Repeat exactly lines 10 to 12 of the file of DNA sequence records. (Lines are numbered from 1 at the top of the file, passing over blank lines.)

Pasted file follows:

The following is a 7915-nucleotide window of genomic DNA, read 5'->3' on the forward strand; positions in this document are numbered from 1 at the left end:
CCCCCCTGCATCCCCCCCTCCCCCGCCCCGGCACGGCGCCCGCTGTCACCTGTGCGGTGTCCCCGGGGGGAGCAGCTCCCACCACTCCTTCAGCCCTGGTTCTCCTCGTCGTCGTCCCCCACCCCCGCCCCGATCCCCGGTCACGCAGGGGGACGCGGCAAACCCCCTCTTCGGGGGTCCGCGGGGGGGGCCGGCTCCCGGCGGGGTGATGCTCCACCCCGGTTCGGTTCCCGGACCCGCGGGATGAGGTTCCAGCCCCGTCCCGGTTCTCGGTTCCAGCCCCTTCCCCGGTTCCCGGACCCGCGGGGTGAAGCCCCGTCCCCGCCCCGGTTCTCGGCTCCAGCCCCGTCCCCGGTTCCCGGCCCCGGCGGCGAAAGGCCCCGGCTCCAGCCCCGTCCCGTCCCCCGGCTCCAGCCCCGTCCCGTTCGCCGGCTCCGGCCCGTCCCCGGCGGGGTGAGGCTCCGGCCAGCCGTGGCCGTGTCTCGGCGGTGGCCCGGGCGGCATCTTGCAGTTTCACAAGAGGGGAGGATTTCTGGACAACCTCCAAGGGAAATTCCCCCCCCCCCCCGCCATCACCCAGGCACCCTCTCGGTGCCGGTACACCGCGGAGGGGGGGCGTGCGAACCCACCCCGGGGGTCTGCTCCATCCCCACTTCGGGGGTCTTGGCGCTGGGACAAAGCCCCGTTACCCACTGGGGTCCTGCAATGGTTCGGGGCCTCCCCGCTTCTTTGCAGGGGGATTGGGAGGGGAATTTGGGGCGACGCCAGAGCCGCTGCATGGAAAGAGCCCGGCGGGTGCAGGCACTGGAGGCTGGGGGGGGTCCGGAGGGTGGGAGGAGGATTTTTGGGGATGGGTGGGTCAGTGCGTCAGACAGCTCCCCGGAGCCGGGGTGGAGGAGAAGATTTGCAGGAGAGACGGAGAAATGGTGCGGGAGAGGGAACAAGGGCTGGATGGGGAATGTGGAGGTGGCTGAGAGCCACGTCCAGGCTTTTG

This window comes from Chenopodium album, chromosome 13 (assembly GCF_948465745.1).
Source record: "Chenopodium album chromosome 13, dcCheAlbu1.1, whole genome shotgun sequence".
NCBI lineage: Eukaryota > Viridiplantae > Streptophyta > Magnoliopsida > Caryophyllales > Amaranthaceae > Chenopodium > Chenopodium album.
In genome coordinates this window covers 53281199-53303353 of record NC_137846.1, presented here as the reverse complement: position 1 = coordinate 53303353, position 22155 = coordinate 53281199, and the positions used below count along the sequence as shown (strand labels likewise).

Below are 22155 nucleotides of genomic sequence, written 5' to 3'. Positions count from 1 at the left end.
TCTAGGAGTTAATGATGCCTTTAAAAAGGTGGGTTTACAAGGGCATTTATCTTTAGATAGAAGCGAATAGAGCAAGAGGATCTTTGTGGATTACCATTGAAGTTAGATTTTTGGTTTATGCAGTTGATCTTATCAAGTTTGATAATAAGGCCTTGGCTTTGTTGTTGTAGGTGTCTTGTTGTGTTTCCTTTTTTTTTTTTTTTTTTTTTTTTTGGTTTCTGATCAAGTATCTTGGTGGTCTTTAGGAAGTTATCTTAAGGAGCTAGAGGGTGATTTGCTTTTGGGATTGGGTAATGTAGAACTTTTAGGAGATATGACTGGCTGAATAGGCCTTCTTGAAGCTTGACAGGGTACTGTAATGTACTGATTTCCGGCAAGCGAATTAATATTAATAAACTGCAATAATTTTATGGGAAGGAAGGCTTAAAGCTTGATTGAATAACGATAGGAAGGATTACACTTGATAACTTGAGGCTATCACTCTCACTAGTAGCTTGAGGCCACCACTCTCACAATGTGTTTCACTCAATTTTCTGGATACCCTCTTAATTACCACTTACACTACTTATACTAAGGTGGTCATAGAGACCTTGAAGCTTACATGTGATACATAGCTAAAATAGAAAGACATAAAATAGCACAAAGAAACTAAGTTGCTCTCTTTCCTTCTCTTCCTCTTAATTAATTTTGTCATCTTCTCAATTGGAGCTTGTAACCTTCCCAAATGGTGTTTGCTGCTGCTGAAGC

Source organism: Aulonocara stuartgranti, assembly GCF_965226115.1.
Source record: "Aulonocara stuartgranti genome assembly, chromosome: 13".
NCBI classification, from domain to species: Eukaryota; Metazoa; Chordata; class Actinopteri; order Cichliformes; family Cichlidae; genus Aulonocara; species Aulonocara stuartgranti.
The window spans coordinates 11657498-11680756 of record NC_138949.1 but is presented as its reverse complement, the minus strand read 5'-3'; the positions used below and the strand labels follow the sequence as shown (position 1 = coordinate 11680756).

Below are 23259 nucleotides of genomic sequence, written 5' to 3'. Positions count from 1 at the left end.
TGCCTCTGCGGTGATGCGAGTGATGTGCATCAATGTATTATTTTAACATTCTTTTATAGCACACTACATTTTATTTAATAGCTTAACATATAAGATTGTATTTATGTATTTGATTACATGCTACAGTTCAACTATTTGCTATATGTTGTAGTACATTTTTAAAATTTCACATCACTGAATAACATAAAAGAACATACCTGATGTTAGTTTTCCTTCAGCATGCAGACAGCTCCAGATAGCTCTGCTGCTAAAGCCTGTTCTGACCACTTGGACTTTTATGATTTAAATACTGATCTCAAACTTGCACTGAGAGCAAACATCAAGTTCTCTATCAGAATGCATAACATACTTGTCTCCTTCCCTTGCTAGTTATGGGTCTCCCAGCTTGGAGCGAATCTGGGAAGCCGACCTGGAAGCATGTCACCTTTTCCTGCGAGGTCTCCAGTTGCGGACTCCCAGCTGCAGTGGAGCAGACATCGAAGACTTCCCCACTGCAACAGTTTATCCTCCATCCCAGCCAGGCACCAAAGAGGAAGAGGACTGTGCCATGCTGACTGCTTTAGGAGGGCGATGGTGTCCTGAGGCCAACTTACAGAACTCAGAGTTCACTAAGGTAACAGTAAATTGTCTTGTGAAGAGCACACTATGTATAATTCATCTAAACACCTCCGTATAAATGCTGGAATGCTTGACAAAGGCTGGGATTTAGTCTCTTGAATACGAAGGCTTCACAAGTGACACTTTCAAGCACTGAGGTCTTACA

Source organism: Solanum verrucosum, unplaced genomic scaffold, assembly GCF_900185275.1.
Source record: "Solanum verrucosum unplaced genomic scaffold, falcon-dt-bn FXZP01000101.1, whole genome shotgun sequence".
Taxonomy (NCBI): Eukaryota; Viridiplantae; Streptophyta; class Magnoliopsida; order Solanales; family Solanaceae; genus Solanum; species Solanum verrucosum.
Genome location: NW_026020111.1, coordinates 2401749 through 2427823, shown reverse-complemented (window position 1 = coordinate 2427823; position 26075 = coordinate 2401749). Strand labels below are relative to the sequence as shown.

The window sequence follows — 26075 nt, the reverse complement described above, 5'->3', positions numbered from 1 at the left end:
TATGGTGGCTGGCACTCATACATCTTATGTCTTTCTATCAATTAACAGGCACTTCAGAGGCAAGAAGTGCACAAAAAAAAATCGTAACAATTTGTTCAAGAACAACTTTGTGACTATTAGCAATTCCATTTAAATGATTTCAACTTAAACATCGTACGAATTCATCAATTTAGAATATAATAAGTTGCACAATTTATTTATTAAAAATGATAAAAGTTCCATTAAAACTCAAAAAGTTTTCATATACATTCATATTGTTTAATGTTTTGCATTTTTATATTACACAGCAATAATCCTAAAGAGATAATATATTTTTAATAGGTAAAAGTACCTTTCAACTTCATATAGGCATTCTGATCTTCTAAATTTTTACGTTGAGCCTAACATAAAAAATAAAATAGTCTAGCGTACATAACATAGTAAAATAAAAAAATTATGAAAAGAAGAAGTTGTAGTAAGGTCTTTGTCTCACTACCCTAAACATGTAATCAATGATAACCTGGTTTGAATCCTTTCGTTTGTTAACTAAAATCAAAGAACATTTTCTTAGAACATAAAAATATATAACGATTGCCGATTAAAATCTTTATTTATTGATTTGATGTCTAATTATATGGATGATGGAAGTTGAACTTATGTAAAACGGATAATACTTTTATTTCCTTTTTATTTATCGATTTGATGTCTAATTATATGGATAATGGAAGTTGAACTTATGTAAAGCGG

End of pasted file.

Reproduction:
Source record: "Aulonocara stuartgranti genome assembly, chromosome: 13".
NCBI classification, from domain to species: Eukaryota; Metazoa; Chordata; class Actinopteri; order Cichliformes; family Cichlidae; genus Aulonocara; species Aulonocara stuartgranti.
The window spans coordinates 11657498-11680756 of record NC_138949.1 but is presented as its reverse complement, the minus strand read 5'-3'; the positions used below and the strand labels follow the sequence as shown (position 1 = coordinate 11680756).